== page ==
No one really knows where the blues came from. There are some that say it was from the work song, some from the field holler, some from the ring shout. It is in general agreement that the blues as such, did not come from Africa but was developed in this country. It began as a purely unaccompanied vocal solo. Early accompaniments were played primarily on a banjo or guitar and were very primitive. (A good example is Robert Johnson.) As the blues developed a standard pattern of lyrics and a basic chord progression began to take shape.
The most standard form of the blues is 12 measures long. There are 8 bar blues and 16 bar blues but most are 12 bars long. Each chorus (one complete playing) is divided into 3 phrases of four bars each. The most basic blues uses only 3 different chords that provide the basis for endless variations over which soloists play melodies. The lyrics of the blues also follow a standard practice. The first two lines are the same and the third is different. One theory on the evolution of the lyrics is that during the repeat ot the first line, the singer could be making up the third line. This is also connected to the call and response that we talked about earlier. It should be pointed out here that many, many blues lyrics had a double meaning that, more often than not, had sometning to do with sex.. Because the lyrics rarely took up the entire four measures, an instrumentalist usually completed the phrase. This instrumnental completion is called a fill.
In the blues we see one of the greatest manifestations of African musical practices or characteristics. This is vocal tone and includes the bending of notes so prevalent in African music. It is the bending of notes that gives the blues its flavor. It is like playing or singing in the cracks of the notes on a piano keyboard. Remember our diatonic scale that Western music uses all the time? Well in order to simulate blues tonalities within this scale we have to alter several of the notes. These are called the "blue notes". Books have been written on the origin, deliniation, use, etc. of these notes but for us it is enough to know that the" blue notes" in a diatonic scale are made by lowering/flatting the 3rd, 5th and 7th degree of that scale In the case of the C scale it would be E-flat, G-flat, and B-flat. These are "approximations" of the "blues" tonality but the only way to approach it given the scale we have to work with. The blues is a major style of music today and has been incorporated into many other styles including rhythm and blues, and rock and roll.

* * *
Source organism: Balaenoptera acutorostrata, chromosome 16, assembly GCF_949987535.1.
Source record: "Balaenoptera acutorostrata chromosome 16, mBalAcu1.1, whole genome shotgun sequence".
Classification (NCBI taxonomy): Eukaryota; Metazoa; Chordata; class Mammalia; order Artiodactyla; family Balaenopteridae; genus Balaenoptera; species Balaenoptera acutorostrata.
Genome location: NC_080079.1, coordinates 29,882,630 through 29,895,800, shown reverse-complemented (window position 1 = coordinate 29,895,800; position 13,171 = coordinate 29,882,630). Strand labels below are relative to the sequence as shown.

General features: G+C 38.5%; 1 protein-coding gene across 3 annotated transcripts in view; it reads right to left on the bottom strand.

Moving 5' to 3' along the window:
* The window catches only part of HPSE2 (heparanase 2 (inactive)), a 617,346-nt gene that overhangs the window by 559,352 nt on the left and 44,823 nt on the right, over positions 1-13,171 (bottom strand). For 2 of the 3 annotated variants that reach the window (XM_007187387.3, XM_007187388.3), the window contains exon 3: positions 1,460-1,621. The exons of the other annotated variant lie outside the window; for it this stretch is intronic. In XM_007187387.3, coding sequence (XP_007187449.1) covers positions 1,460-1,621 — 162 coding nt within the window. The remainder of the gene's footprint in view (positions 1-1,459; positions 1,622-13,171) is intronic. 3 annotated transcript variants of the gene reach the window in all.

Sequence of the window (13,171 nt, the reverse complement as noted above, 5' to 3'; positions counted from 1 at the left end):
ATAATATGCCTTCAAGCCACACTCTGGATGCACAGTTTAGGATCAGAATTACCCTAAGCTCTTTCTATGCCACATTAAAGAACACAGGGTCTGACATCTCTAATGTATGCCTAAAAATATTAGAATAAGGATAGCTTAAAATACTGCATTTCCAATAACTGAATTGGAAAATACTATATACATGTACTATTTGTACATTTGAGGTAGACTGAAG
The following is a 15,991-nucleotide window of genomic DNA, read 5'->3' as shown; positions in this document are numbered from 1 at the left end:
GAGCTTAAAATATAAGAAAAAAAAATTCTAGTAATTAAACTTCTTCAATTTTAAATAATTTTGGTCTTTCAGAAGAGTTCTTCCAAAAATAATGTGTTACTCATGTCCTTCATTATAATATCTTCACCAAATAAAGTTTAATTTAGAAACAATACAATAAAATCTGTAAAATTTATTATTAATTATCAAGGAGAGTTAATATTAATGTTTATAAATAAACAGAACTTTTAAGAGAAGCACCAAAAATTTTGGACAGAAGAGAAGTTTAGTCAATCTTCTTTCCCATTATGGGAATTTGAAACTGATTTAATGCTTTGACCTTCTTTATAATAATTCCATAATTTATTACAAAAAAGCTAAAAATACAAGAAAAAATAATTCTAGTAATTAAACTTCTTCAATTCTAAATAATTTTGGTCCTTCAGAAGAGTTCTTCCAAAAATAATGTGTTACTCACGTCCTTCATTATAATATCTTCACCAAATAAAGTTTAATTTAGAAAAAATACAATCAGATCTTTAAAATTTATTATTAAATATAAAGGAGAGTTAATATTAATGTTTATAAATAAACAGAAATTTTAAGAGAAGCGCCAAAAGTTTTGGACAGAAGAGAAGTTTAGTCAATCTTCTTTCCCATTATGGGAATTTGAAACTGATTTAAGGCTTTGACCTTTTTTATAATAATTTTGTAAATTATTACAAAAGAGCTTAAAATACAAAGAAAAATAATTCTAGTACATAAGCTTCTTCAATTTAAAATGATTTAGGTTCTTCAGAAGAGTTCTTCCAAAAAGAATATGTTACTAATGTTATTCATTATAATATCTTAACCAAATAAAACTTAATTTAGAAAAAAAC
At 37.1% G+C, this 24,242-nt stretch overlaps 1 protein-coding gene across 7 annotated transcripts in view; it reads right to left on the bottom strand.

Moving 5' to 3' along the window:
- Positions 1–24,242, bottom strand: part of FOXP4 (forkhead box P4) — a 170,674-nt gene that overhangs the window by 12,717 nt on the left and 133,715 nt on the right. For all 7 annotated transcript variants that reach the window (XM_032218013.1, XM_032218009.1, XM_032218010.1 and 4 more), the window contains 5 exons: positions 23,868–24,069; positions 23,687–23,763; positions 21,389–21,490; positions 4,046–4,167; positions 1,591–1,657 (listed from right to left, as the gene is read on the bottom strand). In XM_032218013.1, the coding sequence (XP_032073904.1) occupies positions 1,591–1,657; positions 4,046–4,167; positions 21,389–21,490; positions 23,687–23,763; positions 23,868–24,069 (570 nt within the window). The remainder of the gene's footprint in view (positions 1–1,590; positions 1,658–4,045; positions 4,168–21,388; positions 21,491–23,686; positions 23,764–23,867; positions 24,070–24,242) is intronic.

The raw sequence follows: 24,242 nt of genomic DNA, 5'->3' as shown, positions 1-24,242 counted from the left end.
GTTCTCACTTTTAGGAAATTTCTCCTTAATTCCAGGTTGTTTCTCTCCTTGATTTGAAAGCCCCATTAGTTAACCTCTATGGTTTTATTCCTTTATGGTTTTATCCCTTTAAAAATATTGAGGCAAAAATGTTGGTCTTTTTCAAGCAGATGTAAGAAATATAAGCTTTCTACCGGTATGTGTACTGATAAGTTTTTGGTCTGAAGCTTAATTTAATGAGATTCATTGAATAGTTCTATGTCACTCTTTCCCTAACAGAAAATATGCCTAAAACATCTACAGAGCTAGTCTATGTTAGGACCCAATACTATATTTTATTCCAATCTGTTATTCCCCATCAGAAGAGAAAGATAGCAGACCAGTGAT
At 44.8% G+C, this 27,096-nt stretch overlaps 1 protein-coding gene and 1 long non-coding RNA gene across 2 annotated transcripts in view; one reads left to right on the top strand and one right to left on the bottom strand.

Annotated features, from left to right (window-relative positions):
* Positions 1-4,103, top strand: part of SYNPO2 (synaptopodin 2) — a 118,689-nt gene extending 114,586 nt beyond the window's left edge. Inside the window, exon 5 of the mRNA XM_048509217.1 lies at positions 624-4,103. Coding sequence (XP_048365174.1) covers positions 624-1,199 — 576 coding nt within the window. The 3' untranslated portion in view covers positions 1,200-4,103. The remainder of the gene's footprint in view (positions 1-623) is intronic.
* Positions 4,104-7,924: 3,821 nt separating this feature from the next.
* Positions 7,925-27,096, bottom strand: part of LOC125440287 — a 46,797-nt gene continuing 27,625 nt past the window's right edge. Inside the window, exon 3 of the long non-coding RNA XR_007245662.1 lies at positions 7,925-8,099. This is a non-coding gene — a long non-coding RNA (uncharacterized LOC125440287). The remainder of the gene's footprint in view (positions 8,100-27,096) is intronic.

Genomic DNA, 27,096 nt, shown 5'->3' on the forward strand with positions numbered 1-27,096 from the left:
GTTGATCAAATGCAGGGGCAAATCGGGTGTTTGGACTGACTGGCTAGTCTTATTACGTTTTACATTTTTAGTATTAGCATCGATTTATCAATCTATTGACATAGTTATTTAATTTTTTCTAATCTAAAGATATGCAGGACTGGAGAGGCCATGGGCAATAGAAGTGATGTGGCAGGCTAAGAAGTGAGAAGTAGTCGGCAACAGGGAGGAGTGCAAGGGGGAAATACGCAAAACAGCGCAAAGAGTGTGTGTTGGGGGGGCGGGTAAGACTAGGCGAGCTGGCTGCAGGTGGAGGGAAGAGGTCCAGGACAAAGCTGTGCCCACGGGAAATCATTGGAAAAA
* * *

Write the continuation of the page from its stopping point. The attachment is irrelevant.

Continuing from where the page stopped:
There are two basic blues styles that we will examine: country blues and city blues. There are many other names for blues styles but a basic understanding of these two will provide a solid foundation for further investigation.
Accompaniment: Very sparse, usually a guitar.
Lyrics: Usually dealt with the hardships of life.
Vocal Style: Expressive but very undeveloped
Rhythm: Very free, no set patterns.
Location: Work camps, rural areas.
Singers: Usually men.
It is easy to see how all the musical characteristics fit the other social and cultural aspects of the music. The same holds frue for the Urban blues.
Accompaniment: Piano or instruments.
Lyrics: More sophisticated, problems of the heart, love, etc.
Vocal Style: More refined.
Rhythm: 12 bar structure, more comntrolled.
Location: Vaudeville, concert/club settings.
Singers: Usually women:
Please remember that we are speaking in generalities for the most part and you can find examples of the exact opposite if you look long enough. This fact applies to any style of music that you want to name. There are many, many fine blues singers, both past and present but I might suggest Robert Johnson for Country Blues and Bessie Smith for City Blues. Enjoy!!!